Rutgers College and the American Revolution

Rutgers College and the American Revolution: Social Connections

 

Rutgers and the American Revolution: Social Connections

Few of the Bogart letters miss the opportunity to express the friendship that exist between the correspondents. Some seem to predominantly provide the recipient with the knowledge that they are in the others thoughts. The eloquence that is displayed by the style of literature in some, speak to the writer's ability with words. One particular correspondent, Simeon DeWitt, seems to consciously try to make the letters into proseOpens in a new window.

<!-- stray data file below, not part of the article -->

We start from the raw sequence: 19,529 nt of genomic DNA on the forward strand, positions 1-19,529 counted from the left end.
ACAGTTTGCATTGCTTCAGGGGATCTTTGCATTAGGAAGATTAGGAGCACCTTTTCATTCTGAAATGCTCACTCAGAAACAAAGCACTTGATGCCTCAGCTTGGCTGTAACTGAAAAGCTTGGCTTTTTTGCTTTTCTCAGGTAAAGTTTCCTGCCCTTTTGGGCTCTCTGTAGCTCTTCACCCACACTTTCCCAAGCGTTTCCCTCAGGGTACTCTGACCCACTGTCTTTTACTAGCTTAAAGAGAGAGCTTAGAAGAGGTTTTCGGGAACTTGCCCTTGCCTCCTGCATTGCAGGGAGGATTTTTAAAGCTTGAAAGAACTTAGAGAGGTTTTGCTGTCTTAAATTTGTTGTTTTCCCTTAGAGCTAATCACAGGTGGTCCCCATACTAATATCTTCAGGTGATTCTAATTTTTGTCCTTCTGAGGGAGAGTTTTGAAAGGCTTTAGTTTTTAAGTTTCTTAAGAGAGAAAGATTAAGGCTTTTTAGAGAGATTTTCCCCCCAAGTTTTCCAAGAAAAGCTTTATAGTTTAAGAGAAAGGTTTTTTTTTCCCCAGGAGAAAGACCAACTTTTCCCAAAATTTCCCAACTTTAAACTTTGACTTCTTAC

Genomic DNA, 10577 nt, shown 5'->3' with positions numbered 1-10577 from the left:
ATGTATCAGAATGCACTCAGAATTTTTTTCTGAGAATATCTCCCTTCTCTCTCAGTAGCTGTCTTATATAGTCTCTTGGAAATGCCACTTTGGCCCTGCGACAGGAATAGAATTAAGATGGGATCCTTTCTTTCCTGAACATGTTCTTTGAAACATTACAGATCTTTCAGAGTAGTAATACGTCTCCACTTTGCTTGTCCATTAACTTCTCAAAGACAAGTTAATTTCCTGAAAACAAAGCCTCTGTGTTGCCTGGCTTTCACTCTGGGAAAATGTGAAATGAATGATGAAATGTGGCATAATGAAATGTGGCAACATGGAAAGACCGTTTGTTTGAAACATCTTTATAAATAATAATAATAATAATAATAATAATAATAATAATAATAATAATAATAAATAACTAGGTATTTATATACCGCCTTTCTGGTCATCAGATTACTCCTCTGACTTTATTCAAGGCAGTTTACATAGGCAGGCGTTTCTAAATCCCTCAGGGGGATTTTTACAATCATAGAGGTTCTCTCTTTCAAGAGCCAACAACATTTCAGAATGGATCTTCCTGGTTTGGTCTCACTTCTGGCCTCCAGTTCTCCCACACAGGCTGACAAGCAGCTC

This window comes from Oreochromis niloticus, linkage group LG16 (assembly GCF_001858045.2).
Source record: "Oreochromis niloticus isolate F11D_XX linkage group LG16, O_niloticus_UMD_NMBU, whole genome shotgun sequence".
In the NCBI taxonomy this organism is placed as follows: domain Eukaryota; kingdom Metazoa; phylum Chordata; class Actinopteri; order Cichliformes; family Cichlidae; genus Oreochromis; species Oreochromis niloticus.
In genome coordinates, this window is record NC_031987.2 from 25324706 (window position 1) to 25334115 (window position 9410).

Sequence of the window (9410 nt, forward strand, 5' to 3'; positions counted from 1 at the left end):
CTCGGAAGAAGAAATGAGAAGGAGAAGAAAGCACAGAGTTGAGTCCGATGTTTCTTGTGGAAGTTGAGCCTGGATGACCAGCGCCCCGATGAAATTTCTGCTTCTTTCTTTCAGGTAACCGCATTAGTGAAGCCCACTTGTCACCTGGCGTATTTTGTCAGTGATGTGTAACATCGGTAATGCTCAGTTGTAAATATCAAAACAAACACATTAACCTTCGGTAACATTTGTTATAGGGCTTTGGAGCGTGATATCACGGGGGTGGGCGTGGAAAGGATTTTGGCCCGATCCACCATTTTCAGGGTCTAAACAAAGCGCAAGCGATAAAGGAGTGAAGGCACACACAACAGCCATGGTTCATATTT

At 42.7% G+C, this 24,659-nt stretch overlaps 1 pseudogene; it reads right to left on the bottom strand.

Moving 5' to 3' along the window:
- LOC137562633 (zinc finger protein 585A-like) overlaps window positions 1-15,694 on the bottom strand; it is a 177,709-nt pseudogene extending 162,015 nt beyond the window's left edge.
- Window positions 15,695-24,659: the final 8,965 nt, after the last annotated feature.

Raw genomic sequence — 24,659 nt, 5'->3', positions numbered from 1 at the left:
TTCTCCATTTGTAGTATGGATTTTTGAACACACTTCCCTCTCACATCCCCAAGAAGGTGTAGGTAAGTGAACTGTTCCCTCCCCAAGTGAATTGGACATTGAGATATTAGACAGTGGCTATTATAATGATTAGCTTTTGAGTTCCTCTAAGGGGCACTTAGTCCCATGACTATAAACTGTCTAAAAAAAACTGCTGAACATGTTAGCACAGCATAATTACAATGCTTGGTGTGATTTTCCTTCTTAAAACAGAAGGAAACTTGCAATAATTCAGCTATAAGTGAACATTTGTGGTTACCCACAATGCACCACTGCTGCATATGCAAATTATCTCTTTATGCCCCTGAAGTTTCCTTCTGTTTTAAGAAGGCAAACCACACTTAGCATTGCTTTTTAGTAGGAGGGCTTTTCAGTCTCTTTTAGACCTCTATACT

Reminiscences of times spent in school with each other and banter about studies is also predominant in the Bogart letters. David Annon relates his memories of smoking a pipeOpens in a new window with his friends. Other letters mention the Polemical SocietyOpens in a new window and the Athenian SocietyOpens in a new window to which they belonged as students.

Some unusual terms are used in the Bogart Letters. One term, "shin-curtainsOpens in a new window", which that had not previously been known to be used elsewhere, occurs in Letter XXIXOpens in a new window.

One letter was left incompletely transcribed by the writer of "The Bogart Letters" as " the larger part of this letter is omitted in the printing, its language being very frank concerning social offences especially characteristic of the time and place in the view of the writerOpens in a new window.

The rest of the above letter is now transcribed.